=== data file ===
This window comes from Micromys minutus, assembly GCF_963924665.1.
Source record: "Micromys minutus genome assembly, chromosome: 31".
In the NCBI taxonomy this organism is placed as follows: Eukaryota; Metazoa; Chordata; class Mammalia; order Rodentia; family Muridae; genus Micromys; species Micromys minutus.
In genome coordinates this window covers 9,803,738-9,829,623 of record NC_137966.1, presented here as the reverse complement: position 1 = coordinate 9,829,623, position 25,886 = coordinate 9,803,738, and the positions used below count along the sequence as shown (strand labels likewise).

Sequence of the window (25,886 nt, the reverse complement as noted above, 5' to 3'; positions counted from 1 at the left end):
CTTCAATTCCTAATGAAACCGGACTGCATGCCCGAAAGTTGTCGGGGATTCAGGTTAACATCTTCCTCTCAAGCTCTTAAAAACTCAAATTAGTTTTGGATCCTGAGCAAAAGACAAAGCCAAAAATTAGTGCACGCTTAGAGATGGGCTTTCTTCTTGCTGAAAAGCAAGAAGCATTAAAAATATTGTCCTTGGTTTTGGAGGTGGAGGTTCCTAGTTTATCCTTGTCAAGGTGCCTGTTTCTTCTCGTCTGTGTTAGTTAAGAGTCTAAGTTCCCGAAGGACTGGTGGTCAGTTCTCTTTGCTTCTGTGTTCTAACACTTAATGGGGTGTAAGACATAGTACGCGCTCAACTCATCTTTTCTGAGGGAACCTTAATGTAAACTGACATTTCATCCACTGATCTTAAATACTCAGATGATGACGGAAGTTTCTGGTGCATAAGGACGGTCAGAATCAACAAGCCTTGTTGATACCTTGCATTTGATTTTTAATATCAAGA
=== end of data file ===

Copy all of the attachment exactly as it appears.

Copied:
This window comes from Micromys minutus, assembly GCF_963924665.1.
Source record: "Micromys minutus genome assembly, chromosome: 31".
In the NCBI taxonomy this organism is placed as follows: Eukaryota; Metazoa; Chordata; class Mammalia; order Rodentia; family Muridae; genus Micromys; species Micromys minutus.
In genome coordinates this window covers 9,803,738-9,829,623 of record NC_137966.1, presented here as the reverse complement: position 1 = coordinate 9,829,623, position 25,886 = coordinate 9,803,738, and the positions used below count along the sequence as shown (strand labels likewise).

Sequence of the window (25,886 nt, the reverse complement as noted above, 5' to 3'; positions counted from 1 at the left end):
CTTCAATTCCTAATGAAACCGGACTGCATGCCCGAAAGTTGTCGGGGATTCAGGTTAACATCTTCCTCTCAAGCTCTTAAAAACTCAAATTAGTTTTGGATCCTGAGCAAAAGACAAAGCCAAAAATTAGTGCACGCTTAGAGATGGGCTTTCTTCTTGCTGAAAAGCAAGAAGCATTAAAAATATTGTCCTTGGTTTTGGAGGTGGAGGTTCCTAGTTTATCCTTGTCAAGGTGCCTGTTTCTTCTCGTCTGTGTTAGTTAAGAGTCTAAGTTCCCGAAGGACTGGTGGTCAGTTCTCTTTGCTTCTGTGTTCTAACACTTAATGGGGTGTAAGACATAGTACGCGCTCAACTCATCTTTTCTGAGGGAACCTTAATGTAAACTGACATTTCATCCACTGATCTTAAATACTCAGATGATGACGGAAGTTTCTGGTGCATAAGGACGGTCAGAATCAACAAGCCTTGTTGATACCTTGCATTTGATTTTTAATATCAAGA